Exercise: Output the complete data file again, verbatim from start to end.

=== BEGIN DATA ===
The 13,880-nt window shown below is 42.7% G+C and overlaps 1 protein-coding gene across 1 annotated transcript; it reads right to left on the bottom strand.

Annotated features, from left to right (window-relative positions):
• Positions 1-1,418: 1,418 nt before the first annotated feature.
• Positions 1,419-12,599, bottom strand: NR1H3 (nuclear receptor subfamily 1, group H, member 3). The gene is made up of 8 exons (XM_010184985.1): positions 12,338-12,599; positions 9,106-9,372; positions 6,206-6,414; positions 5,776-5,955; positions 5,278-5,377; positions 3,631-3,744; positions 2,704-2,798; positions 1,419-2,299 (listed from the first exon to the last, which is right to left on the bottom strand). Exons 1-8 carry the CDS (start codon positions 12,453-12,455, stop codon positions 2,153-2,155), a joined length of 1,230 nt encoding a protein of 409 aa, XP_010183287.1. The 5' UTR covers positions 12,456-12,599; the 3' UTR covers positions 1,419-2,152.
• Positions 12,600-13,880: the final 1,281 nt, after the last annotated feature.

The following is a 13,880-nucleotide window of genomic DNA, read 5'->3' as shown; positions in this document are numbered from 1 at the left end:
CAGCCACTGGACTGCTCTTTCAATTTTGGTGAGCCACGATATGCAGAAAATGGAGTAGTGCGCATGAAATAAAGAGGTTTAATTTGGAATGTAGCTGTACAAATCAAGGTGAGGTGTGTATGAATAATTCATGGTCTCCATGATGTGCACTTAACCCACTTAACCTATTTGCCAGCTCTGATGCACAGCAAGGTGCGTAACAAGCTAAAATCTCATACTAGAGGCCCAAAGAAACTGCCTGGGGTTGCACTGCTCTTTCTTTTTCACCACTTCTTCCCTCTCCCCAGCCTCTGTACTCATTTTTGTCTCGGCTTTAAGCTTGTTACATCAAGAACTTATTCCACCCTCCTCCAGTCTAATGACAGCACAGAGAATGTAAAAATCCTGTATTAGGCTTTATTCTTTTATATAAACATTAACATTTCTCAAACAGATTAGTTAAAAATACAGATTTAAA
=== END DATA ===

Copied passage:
The 13,880-nt window shown below is 42.7% G+C and overlaps 1 protein-coding gene across 1 annotated transcript; it reads right to left on the bottom strand.

Annotated features, from left to right (window-relative positions):
• Positions 1-1,418: 1,418 nt before the first annotated feature.
• Positions 1,419-12,599, bottom strand: NR1H3 (nuclear receptor subfamily 1, group H, member 3). The gene is made up of 8 exons (XM_010184985.1): positions 12,338-12,599; positions 9,106-9,372; positions 6,206-6,414; positions 5,776-5,955; positions 5,278-5,377; positions 3,631-3,744; positions 2,704-2,798; positions 1,419-2,299 (listed from the first exon to the last, which is right to left on the bottom strand). Exons 1-8 carry the CDS (start codon positions 12,453-12,455, stop codon positions 2,153-2,155), a joined length of 1,230 nt encoding a protein of 409 aa, XP_010183287.1. The 5' UTR covers positions 12,456-12,599; the 3' UTR covers positions 1,419-2,152.
• Positions 12,600-13,880: the final 1,281 nt, after the last annotated feature.

The following is a 13,880-nucleotide window of genomic DNA, read 5'->3' as shown; positions in this document are numbered from 1 at the left end:
CAGCCACTGGACTGCTCTTTCAATTTTGGTGAGCCACGATATGCAGAAAATGGAGTAGTGCGCATGAAATAAAGAGGTTTAATTTGGAATGTAGCTGTACAAATCAAGGTGAGGTGTGTATGAATAATTCATGGTCTCCATGATGTGCACTTAACCCACTTAACCTATTTGCCAGCTCTGATGCACAGCAAGGTGCGTAACAAGCTAAAATCTCATACTAGAGGCCCAAAGAAACTGCCTGGGGTTGCACTGCTCTTTCTTTTTCACCACTTCTTCCCTCTCCCCAGCCTCTGTACTCATTTTTGTCTCGGCTTTAAGCTTGTTACATCAAGAACTTATTCCACCCTCCTCCAGTCTAATGACAGCACAGAGAATGTAAAAATCCTGTATTAGGCTTTATTCTTTTATATAAACATTAACATTTCTCAAACAGATTAGTTAAAAATACAGATTTAAA